At Shopify, we know how important the checkout is when it comes to converting customers. It needs to be lightning fast and secure, while still providing the flexibility to build unique promotions that convert customers.
That’s where Shopify Functions come into play. With Functions, you can customize Shopify’s backend logic to build everything from checkout validation rules to product bundles that display right in the checkout. Best of all, Functions are deployed via apps and can be distributed through the Shopify App Store. In this article, we dive into some of the recent enhancements that we’ve made to Shopify Functions, announced at the Shopify Winter ’23 Edition.
Catch up on the latest developer announcements from the Shopify Winter ’23 Edition
The Shopify Winter ’23 Edition was full of big announcements for developers who work with Shopify. Visit our roundup on the Shopify Partner Blog to get caught up on all the news.Read article
What are Shopify Functions?
The Function itself is a WebAssembly module that contains custom business logic, such as a product bundle (see below). Functions can be written in any language that supports WebAssembly.
To make it even easier to build Functions in Rust, we recently published a new Rust library that drastically reduces the amount of boilerplate code that you need to write, allowing you to focus on writing Functions business logic instead of worrying about API implementation.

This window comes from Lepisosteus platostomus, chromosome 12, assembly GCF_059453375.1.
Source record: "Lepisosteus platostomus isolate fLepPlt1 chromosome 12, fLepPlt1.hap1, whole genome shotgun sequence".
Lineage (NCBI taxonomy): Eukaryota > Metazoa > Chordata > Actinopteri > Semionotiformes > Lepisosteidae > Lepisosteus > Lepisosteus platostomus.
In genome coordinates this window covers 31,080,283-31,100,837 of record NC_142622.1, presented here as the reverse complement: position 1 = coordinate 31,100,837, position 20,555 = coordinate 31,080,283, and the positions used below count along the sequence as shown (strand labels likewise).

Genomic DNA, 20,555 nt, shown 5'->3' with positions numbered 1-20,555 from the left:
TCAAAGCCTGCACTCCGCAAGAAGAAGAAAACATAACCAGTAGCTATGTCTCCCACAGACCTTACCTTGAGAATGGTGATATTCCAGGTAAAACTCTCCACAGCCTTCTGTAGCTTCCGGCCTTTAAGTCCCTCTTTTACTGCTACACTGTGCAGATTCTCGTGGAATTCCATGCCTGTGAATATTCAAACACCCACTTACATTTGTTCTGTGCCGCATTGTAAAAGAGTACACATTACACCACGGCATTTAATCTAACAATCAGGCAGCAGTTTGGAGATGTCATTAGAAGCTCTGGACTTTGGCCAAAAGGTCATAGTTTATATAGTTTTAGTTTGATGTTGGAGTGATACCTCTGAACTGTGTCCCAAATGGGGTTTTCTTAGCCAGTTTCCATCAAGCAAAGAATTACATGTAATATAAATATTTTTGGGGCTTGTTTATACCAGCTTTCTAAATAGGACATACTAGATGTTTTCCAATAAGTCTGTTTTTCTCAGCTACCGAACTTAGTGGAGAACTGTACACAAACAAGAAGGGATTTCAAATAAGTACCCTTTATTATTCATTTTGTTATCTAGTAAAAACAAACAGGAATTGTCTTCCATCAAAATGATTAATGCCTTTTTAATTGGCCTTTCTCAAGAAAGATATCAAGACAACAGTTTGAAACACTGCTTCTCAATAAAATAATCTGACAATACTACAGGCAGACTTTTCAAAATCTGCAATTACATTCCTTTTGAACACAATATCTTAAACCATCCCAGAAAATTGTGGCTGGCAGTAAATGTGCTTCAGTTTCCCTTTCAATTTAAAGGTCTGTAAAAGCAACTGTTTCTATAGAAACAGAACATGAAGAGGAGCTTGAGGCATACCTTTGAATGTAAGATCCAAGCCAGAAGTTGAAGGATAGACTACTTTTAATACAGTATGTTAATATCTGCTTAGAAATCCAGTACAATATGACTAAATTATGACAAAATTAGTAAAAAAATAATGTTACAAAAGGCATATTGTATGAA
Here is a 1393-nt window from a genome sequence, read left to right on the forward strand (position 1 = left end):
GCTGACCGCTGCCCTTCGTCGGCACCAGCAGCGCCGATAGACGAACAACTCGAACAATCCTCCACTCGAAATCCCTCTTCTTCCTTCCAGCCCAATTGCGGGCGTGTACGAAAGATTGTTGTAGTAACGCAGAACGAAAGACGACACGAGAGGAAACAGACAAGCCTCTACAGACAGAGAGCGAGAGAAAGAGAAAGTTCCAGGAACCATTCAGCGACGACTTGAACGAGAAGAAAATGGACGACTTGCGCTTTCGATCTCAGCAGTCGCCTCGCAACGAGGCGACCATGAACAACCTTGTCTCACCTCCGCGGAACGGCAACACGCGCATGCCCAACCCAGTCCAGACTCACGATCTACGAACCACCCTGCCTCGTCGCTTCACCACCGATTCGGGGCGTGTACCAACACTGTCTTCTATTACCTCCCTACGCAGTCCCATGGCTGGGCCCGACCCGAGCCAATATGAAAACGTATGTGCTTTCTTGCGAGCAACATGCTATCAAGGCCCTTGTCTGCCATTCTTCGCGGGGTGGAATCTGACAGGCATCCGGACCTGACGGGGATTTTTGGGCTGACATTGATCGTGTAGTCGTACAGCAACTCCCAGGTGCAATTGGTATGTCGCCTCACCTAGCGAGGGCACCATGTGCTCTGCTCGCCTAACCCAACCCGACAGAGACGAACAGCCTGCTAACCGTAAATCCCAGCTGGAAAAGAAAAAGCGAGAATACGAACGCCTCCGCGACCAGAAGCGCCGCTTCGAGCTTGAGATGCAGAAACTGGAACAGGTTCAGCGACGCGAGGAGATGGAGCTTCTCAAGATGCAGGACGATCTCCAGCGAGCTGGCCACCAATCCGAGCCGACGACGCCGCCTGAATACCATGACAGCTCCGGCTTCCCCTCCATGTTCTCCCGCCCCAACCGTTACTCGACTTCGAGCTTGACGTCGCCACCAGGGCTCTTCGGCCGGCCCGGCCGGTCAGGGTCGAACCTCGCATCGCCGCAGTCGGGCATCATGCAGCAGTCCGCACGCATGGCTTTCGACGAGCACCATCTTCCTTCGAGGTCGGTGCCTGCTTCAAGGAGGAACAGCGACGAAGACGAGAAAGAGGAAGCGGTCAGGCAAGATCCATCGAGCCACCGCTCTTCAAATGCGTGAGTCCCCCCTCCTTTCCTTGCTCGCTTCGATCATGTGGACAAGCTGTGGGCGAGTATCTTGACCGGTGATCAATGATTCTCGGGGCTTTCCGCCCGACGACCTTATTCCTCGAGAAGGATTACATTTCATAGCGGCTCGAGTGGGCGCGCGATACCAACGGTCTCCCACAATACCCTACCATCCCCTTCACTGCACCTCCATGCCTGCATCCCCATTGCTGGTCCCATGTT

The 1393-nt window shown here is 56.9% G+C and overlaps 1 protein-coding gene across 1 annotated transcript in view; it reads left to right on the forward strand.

Beyond product bundles, you can also use Functions to create specific discounting logic, like volume or tiered discounts, as well as build your own custom delivery and payment rules to hide, reorder, or present new options within the checkout. We’ve even created a collection in the Shopify App Store to highlight discount apps that are powered by Functions.
New Shopify Functions APIs
At the Shopify Winter ’23 Edition, we announced developer previews for three new Functions APIs: Product Bundles, Cart and Checkout Validations, and Order Routing. These new APIs enable developers to solve many more unique commerce use cases. Let’s dive into each new Function API to understand what it does and what merchant use case it can help solve.
1. Cart Transform API (Developer preview)
With the Cart Transform Function API, developers can give merchants the ability to create unique bundle offerings. There are two key parts to this. First, the Cart Transform Function allows brands to configure which specific products can be merged into a bundle. These items are then displayed as a new bundle price within the checkout when the correct individual products are combined.